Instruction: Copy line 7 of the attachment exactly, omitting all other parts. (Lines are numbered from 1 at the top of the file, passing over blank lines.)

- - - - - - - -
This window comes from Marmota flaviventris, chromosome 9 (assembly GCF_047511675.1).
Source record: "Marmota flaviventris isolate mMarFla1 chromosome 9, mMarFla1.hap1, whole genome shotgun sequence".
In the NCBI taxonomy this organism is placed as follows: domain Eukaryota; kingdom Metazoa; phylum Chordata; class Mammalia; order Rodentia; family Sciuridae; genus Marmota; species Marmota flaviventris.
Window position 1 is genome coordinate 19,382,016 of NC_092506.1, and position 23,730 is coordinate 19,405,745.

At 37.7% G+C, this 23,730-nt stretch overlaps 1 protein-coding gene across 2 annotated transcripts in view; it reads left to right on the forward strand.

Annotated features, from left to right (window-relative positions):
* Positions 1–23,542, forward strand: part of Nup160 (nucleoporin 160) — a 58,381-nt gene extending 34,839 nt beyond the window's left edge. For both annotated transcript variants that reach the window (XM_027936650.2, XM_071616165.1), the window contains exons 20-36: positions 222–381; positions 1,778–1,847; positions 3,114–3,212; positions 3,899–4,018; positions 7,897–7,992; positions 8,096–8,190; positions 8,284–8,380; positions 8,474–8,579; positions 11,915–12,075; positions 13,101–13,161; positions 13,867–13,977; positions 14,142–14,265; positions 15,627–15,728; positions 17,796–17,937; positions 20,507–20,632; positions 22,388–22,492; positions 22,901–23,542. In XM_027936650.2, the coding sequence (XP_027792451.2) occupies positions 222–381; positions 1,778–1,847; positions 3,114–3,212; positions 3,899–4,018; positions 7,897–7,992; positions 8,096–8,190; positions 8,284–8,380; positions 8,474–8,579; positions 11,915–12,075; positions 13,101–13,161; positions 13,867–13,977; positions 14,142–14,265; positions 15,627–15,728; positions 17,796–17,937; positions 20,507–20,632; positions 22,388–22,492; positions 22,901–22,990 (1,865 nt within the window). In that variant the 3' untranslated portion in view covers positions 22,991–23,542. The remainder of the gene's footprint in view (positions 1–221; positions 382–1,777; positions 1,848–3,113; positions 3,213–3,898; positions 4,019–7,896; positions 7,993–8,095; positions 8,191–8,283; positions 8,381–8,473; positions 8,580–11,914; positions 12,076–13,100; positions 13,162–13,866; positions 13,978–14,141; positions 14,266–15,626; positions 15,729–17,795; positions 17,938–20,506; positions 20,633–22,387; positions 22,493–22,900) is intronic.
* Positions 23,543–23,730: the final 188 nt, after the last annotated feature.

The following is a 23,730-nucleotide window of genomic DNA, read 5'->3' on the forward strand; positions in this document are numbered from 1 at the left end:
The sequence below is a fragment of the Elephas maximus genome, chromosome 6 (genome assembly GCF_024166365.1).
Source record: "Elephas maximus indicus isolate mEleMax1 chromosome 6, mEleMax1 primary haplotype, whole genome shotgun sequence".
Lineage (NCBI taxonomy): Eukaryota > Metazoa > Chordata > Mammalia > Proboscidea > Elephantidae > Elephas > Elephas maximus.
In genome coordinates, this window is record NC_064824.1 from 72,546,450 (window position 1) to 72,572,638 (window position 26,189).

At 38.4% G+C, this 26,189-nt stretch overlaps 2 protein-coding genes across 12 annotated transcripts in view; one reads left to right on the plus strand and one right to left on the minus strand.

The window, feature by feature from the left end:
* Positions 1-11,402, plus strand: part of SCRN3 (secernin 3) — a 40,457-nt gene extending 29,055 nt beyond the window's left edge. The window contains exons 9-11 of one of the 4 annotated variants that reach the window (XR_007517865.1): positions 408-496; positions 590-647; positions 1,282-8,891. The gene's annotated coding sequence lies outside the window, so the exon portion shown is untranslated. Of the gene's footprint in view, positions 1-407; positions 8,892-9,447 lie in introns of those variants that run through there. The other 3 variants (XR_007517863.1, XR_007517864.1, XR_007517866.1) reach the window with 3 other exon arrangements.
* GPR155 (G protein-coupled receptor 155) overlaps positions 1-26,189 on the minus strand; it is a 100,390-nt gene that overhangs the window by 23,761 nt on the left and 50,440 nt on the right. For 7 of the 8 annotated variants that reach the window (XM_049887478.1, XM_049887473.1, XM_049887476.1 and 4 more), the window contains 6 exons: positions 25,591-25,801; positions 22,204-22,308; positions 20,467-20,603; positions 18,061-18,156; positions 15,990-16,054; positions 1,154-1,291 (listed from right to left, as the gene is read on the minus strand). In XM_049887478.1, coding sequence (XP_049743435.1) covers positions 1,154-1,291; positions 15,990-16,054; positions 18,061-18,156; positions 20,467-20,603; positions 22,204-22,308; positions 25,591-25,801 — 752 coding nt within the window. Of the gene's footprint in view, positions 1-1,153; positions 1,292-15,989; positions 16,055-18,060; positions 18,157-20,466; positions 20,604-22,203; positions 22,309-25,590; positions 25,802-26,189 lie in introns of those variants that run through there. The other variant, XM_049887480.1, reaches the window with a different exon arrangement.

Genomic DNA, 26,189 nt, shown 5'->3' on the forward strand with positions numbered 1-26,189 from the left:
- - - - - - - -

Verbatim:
* Positions 1–23,542, forward strand: part of Nup160 (nucleoporin 160) — a 58,381-nt gene extending 34,839 nt beyond the window's left edge. For both annotated transcript variants that reach the window (XM_027936650.2, XM_071616165.1), the window contains exons 20-36: positions 222–381; positions 1,778–1,847; positions 3,114–3,212; positions 3,899–4,018; positions 7,897–7,992; positions 8,096–8,190; positions 8,284–8,380; positions 8,474–8,579; positions 11,915–12,075; positions 13,101–13,161; positions 13,867–13,977; positions 14,142–14,265; positions 15,627–15,728; positions 17,796–17,937; positions 20,507–20,632; positions 22,388–22,492; positions 22,901–23,542. In XM_027936650.2, the coding sequence (XP_027792451.2) occupies positions 222–381; positions 1,778–1,847; positions 3,114–3,212; positions 3,899–4,018; positions 7,897–7,992; positions 8,096–8,190; positions 8,284–8,380; positions 8,474–8,579; positions 11,915–12,075; positions 13,101–13,161; positions 13,867–13,977; positions 14,142–14,265; positions 15,627–15,728; positions 17,796–17,937; positions 20,507–20,632; positions 22,388–22,492; positions 22,901–22,990 (1,865 nt within the window). In that variant the 3' untranslated portion in view covers positions 22,991–23,542. The remainder of the gene's footprint in view (positions 1–221; positions 382–1,777; positions 1,848–3,113; positions 3,213–3,898; positions 4,019–7,896; positions 7,993–8,095; positions 8,191–8,283; positions 8,381–8,473; positions 8,580–11,914; positions 12,076–13,100; positions 13,162–13,866; positions 13,978–14,141; positions 14,266–15,626; positions 15,729–17,795; positions 17,938–20,506; positions 20,633–22,387; positions 22,493–22,900) is intronic.